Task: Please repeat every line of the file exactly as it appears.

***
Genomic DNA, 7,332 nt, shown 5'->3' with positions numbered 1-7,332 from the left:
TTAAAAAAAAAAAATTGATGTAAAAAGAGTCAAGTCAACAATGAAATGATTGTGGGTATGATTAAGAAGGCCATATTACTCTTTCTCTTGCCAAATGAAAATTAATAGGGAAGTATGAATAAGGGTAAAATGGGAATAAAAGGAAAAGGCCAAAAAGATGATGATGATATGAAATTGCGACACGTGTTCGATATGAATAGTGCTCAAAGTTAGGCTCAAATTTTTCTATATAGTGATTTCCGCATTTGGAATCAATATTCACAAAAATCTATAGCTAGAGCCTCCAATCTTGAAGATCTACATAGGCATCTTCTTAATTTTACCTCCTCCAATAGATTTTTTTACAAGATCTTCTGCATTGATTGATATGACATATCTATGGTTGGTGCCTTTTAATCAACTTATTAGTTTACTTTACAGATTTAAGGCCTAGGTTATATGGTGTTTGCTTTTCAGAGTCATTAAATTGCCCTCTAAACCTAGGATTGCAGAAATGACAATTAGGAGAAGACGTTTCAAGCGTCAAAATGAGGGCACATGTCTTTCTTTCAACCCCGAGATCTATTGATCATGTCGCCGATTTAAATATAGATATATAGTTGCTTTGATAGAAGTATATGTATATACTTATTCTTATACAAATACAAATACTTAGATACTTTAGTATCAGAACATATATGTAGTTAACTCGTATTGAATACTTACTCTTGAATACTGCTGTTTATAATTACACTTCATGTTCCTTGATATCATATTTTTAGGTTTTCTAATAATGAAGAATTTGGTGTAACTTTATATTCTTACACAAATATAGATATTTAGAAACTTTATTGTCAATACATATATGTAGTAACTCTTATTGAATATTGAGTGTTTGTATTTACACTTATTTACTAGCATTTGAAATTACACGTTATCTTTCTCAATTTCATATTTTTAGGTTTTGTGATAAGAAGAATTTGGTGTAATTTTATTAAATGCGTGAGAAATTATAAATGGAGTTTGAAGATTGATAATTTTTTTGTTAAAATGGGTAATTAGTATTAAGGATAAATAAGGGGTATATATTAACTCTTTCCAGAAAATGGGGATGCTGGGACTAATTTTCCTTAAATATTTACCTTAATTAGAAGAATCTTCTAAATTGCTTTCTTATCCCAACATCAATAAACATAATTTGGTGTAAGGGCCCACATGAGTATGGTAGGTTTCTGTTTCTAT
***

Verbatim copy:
Genomic DNA, 7,332 nt, shown 5'->3' with positions numbered 1-7,332 from the left:
TTAAAAAAAAAAAATTGATGTAAAAAGAGTCAAGTCAACAATGAAATGATTGTGGGTATGATTAAGAAGGCCATATTACTCTTTCTCTTGCCAAATGAAAATTAATAGGGAAGTATGAATAAGGGTAAAATGGGAATAAAAGGAAAAGGCCAAAAAGATGATGATGATATGAAATTGCGACACGTGTTCGATATGAATAGTGCTCAAAGTTAGGCTCAAATTTTTCTATATAGTGATTTCCGCATTTGGAATCAATATTCACAAAAATCTATAGCTAGAGCCTCCAATCTTGAAGATCTACATAGGCATCTTCTTAATTTTACCTCCTCCAATAGATTTTTTTACAAGATCTTCTGCATTGATTGATATGACATATCTATGGTTGGTGCCTTTTAATCAACTTATTAGTTTACTTTACAGATTTAAGGCCTAGGTTATATGGTGTTTGCTTTTCAGAGTCATTAAATTGCCCTCTAAACCTAGGATTGCAGAAATGACAATTAGGAGAAGACGTTTCAAGCGTCAAAATGAGGGCACATGTCTTTCTTTCAACCCCGAGATCTATTGATCATGTCGCCGATTTAAATATAGATATATAGTTGCTTTGATAGAAGTATATGTATATACTTATTCTTATACAAATACAAATACTTAGATACTTTAGTATCAGAACATATATGTAGTTAACTCGTATTGAATACTTACTCTTGAATACTGCTGTTTATAATTACACTTCATGTTCCTTGATATCATATTTTTAGGTTTTCTAATAATGAAGAATTTGGTGTAACTTTATATTCTTACACAAATATAGATATTTAGAAACTTTATTGTCAATACATATATGTAGTAACTCTTATTGAATATTGAGTGTTTGTATTTACACTTATTTACTAGCATTTGAAATTACACGTTATCTTTCTCAATTTCATATTTTTAGGTTTTGTGATAAGAAGAATTTGGTGTAATTTTATTAAATGCGTGAGAAATTATAAATGGAGTTTGAAGATTGATAATTTTTTTGTTAAAATGGGTAATTAGTATTAAGGATAAATAAGGGGTATATATTAACTCTTTCCAGAAAATGGGGATGCTGGGACTAATTTTCCTTAAATATTTACCTTAATTAGAAGAATCTTCTAAATTGCTTTCTTATCCCAACATCAATAAACATAATTTGGTGTAAGGGCCCACATGAGTATGGTAGGTTTCTGTTTCTAT